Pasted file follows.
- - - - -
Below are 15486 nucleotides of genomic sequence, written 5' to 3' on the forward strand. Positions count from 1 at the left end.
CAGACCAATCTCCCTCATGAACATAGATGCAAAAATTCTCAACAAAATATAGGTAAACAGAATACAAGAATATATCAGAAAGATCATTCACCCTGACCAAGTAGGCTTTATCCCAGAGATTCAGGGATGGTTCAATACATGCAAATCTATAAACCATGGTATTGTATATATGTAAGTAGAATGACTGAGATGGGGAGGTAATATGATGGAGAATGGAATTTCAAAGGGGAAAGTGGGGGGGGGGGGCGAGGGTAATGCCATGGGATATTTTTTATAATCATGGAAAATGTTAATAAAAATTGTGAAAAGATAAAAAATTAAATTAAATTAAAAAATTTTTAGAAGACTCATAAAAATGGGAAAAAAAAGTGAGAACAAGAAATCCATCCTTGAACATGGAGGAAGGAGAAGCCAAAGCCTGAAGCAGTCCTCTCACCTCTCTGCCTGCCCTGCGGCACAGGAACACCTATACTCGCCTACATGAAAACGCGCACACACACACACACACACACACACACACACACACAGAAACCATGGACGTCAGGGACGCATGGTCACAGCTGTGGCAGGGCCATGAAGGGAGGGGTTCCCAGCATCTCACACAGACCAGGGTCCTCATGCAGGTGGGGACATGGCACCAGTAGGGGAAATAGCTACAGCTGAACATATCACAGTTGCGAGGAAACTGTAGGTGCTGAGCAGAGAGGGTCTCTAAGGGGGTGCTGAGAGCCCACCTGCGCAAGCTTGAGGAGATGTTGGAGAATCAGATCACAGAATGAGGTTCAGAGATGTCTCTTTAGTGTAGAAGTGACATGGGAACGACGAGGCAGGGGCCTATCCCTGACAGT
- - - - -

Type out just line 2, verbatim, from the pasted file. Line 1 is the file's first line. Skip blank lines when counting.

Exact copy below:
CAGACCAATCTCCCTCATGAACATAGATGCAAAAATTCTCAACAAAATATAGGTAAACAGAATACAAGAATATATCAGAAAGATCATTCACCCTGACCAAGTAGGCTTTATCCCAGAGATTCAGGGATGGTTCAATACATGCAAATCTATAAACCATGGTATTGTATATATGTAAGTAGAATGACTGAGATGGGGAGGTAATATGATGGAGAATGGAATTTCAAAGGGGAAAGTGGGGGGGGGGGGCGAGGGTAATGCCATGGGATATTTTTTATAATCATGGAAAATGTTAATAAAAATTGTGAAAAGATAAAAAATTAAATTAAATTAAAAAATTTTTAGAAGACTCATAAAAATGGGAAAAAAAAGTGAGAACAAGAAATCCATCCTTGAACATGGAGGAAGGAGAAGCCAAAGCCTGAAGCAGTCCTCTCACCTCTCTGCCTGCCCTGCGGCACAGGAACACCTATACTCGCCTACATGAAAACGCGCACACACACACACACACACACACACACACACACACAGAAACCATGGACGTCAGGGACGCATGGTCACAGCTGTGGCAGGGCCATGAAGGGAGGGGTTCCCAGCATCTCACACAGACCAGGGTCCTCATGCAGGTGGGGACATGGCACCAGTAGGGGAAATAGCTACAGCTGAACATATCACAGTTGCGAGGAAACTGTAGGTGCTGAGCAGAGAGGGTCTCTAAGGGGGTGCTGAGAGCCCACCTGCGCAAGCTTGAGGAGATGTTGGAGAATCAGATCACAGAATGAGGTTCAGAGATGTCTCTTTAGTGTAGAAGTGACATGGGAACGACGAGGCAGGGGCCTATCCCTGACAGT